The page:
Reviews of Reproduction
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Reviews of Reproduction (2000) 5 63-66
© 2000 Society for Reproduction and Fertility
DOI: 10.1530/ror.0.0050063
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Monocyte chemoattractant protein 1 in luteolysis

LA Penny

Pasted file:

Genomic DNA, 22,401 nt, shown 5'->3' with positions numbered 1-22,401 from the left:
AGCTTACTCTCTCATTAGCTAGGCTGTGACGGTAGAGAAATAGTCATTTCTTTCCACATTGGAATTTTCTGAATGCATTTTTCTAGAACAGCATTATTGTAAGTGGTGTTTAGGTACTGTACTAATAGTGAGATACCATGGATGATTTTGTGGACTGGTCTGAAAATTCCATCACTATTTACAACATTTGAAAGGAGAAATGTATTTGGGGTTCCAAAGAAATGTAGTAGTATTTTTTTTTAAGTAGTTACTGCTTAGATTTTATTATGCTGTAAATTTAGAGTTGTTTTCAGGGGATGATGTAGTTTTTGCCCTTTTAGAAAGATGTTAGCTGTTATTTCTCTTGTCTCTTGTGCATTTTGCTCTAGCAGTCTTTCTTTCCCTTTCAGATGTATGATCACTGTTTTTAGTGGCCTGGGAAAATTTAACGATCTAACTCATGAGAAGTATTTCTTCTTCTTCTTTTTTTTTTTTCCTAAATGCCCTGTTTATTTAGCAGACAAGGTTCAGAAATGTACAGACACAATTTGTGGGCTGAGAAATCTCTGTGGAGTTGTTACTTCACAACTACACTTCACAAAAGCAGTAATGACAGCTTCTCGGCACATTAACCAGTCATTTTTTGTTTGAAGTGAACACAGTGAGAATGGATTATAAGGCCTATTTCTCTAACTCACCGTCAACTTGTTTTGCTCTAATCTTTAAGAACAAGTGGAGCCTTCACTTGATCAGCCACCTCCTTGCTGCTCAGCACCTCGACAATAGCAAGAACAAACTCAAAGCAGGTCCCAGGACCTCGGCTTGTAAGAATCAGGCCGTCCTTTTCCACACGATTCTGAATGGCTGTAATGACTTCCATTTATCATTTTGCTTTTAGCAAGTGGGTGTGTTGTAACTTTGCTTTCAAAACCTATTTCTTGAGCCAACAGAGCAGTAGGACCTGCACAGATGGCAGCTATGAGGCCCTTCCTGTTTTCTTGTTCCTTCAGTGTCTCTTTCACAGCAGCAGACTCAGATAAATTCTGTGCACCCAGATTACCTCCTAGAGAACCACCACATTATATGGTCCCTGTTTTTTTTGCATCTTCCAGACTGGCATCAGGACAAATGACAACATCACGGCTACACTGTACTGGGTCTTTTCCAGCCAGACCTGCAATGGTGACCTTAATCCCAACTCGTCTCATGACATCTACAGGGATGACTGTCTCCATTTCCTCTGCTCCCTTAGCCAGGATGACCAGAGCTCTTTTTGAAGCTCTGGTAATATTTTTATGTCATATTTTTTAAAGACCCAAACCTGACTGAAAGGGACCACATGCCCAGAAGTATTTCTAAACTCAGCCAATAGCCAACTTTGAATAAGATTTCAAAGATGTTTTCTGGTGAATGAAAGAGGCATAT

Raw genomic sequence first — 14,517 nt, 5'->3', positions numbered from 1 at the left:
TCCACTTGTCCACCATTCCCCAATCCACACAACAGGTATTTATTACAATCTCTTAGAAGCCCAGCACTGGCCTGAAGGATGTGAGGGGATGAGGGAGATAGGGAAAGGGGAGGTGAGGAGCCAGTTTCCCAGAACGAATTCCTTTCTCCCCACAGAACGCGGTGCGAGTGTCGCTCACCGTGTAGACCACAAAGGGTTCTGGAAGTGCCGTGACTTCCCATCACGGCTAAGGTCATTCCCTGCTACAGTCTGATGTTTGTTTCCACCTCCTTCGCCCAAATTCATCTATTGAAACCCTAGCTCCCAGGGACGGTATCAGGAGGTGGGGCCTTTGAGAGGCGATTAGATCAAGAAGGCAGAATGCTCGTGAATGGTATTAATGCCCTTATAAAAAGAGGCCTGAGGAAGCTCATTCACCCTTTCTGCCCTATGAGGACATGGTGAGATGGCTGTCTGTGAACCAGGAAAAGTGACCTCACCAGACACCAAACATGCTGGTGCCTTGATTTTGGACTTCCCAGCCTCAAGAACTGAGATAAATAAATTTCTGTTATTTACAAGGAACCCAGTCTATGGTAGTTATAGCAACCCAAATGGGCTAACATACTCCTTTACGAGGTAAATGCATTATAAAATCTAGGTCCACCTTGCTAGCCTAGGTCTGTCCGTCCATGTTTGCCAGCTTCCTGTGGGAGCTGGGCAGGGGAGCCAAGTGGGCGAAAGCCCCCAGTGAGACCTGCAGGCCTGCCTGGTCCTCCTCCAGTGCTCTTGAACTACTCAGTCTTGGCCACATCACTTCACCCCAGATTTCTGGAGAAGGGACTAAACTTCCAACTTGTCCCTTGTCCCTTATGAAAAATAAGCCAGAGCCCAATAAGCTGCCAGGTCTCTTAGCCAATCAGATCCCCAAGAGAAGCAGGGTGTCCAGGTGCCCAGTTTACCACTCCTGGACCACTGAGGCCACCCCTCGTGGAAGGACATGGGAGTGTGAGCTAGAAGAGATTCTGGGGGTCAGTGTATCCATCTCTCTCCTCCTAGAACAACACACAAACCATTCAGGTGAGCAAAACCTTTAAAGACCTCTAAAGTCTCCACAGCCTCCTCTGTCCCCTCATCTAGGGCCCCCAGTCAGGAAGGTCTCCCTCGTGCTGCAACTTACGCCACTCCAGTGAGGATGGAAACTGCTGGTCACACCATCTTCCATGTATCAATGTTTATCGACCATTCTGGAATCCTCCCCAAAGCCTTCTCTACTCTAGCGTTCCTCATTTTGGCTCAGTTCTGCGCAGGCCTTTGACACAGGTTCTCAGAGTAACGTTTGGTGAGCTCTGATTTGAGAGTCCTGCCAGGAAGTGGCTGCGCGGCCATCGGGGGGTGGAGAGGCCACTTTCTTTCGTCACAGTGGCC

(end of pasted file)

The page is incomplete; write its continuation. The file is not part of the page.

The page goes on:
Monocyte chemoattractant protein 1 (MCP-1) is a member of the chemokine family of cytokines which are involved in leukocyte physiology and trafficking. Interest in the role of inflammatory cells and their cytokine products in luteolysis has been increasing and there is mounting evidence demonstrating that MCP-1 is involved in luteolysis. Cell sources of MCP-1, such as endothelial cells, are abundant in late stage luteal tissue. Increased amounts of mRNA encoding MCP-1 are found after luteolysis in sheep, pigs, cows, rats and women and its up-regulation is associated with an increase in macrophages within the corpus luteum, indicating that MCP-1 may act as an inflammatory mediator during luteal regression. Luteolytic substances (prolactin in rats and prostaglandin F2alpha in ruminants) appear to be involved in increased expression of MCP-1 within the corpus luteum, although it is unclear whether this is a direct or indirect effect. Cytokines produced within the corpus luteum around luteolysis may also be involved in regulating MCP-1 expression. The field of chemokine biology is expanding rapidly and MCP-1, as well as other chemokines yet to be investigated, may prove to be an important link between the hormonal and cellular events within the corpus luteum around the time of luteolysis.
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